Other nutrients including biotin, vitamin E, zinc, vitamin B12 and vitamin B6 are also reportedly required to allow the efficient transformation of alpha-linolenic acid to EPA and DHA.

What is the recommended Omega 6: 3 ratio in a horse’s diet?

To date there is no established ratio of Omega 6: Omega 3 in a horse’s diet. However, if we look at the diet horses evolved to eat, being primarily grasses and herbs, we can start to hypothesise that horses should have a diet that contains more Omega 3 than Omega 6. I would suggest at the very most a horse’s diet should contain 1 part Omega 6 to 1 part Omega 3.

How much Omega 3 and Omega 6 are in common horse feeds?

Forages contain more Omega 3 than Omega 6 while grains contain more Omega 6 than Omega 3. Some oilseeds like sunflowers contain more than 200 times as much Omega 6 as Omega 3 while other oilseeds like linseed (flax) contain close to 3.5 times more Omega 3 than 6. A detailed breakdown of the amount of Omega 3 and 6 in common horse feeds is shown in the table below (data from Premier Nutrition).

Ingredient Name Omega 3 (%) Omega 6 (%) O6: O3 Ratio
Pasture (3.5% Crude Fat)* 1.8 0.6 0.3: 1
Grass Hay 1.0 0.3 0.3: 1
Alfalfa/Lucerne Hay 0.5 0.4 0.7: 1
Oats 0.1 2.4 19.5: 1
 Corn/Maize  0.03  1.9  55: 1
 Barley  0.1  1.1  9.1: 1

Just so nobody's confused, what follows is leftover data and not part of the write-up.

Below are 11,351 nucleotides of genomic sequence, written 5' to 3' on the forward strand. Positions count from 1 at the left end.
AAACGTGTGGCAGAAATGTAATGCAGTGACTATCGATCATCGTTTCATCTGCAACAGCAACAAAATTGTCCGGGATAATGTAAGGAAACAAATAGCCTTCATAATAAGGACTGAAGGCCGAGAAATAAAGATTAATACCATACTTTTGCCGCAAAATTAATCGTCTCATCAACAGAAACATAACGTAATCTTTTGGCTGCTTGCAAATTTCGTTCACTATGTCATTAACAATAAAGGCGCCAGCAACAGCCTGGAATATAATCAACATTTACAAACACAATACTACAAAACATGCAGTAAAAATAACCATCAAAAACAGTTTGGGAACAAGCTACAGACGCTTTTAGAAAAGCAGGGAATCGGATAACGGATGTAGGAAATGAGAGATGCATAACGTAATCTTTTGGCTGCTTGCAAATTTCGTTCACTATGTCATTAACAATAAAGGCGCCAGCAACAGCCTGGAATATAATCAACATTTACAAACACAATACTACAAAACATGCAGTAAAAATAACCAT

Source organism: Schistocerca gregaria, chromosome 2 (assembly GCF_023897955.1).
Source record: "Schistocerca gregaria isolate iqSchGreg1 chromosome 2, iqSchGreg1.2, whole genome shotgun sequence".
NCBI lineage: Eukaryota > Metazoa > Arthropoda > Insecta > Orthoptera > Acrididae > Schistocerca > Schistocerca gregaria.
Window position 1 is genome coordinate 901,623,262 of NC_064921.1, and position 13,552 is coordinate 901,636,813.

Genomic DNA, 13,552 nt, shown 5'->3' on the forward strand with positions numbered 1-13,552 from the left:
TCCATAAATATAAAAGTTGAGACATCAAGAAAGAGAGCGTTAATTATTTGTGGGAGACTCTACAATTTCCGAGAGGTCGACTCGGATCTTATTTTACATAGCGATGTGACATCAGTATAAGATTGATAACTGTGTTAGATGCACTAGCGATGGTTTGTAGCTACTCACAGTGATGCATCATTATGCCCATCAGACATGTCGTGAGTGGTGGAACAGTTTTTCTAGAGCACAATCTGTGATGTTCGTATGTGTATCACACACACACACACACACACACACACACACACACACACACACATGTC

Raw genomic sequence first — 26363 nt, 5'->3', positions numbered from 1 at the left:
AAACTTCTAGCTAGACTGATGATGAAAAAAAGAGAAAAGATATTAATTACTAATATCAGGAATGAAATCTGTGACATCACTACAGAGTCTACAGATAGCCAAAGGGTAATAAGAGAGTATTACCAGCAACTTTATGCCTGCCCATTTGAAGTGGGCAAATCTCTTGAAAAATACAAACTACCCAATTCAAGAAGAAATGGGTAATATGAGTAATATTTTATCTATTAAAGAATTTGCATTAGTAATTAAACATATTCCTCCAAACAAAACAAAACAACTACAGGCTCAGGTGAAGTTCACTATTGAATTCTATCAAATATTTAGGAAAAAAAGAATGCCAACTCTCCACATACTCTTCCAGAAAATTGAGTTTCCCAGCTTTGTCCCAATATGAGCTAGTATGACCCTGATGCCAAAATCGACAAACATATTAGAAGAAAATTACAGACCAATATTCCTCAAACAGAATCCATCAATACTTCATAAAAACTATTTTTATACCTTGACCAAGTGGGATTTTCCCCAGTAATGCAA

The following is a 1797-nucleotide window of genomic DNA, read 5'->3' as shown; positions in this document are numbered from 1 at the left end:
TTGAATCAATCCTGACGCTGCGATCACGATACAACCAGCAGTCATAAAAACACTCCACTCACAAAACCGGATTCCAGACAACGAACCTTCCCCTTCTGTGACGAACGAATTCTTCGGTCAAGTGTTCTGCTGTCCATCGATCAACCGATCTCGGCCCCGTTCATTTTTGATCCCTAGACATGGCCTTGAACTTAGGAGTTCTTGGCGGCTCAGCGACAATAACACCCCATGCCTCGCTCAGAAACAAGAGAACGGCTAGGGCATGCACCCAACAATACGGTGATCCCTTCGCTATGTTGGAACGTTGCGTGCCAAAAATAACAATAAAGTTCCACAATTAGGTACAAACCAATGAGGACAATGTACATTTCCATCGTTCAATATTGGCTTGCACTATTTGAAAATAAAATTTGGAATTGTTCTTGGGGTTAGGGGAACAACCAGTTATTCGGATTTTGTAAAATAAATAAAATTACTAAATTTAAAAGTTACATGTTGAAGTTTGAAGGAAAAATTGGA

Rice Bran  0.2  6.6  37: 1
 Wheat Bran  0.2  2.1  11.6: 1
 Sunflower Seeds  0.13  27.1  206: 1
 Full Fat Soybean  1.4  9.8  7.2: 1
 Soybean Meal  0.1  1.0  7.2: 1
 Lupins  0.7  1.5  2: 1
 Faba Beans  0.1  0.9  12.8: 1
 Copra Meal  0  0.2  N/A
 Canola Meal  1.1  2.2  2.0: 1
 Sugarbeet Pulp  0.04  0.2  5.8: 1
 Soybean Hulls  0.2  1.1  7.2: 1
 Brewers Grains  0.2  2.2  9.3: 1
 Dried Distillers Grains (maize)  0.1  3.8  55.4: 1
 Linseed (Flax) Whole  19.1  5.6  0.3: 1
 Linseed Meal  4.5  1.3  0.3: 1
 Coconut Oil  0.1  2.0  20: 1
 Cod Liver Oil  24.5  2.0  0.1: 1
 Canola Oil  9.8  19.5  2: 1
 Soybean Oil  7.2  51.7  7.2: 1
 Sunflower Oil  0.3  60.5  206: 1
 Corn Oil  0.9  55  55: 1
 Olive Oil  0.7  10.8  15.7: 1
 Linseed (Flax) Oil  57.4  13.9  0.24: 1

* Data from Mel’uchova et al (2008)

Diets primarily based on forages that don’t use large amounts of oils like corn or sunflower oil should contain more Omega 3 than Omega 6. Diets that contain a moderate to large amount of grain and small amounts of forage (like the typical racehorse diet) will almost certainly contain far more Omega 6 than Omega 3.

Is there research to support the use of Omega 3 fatty acids in horses?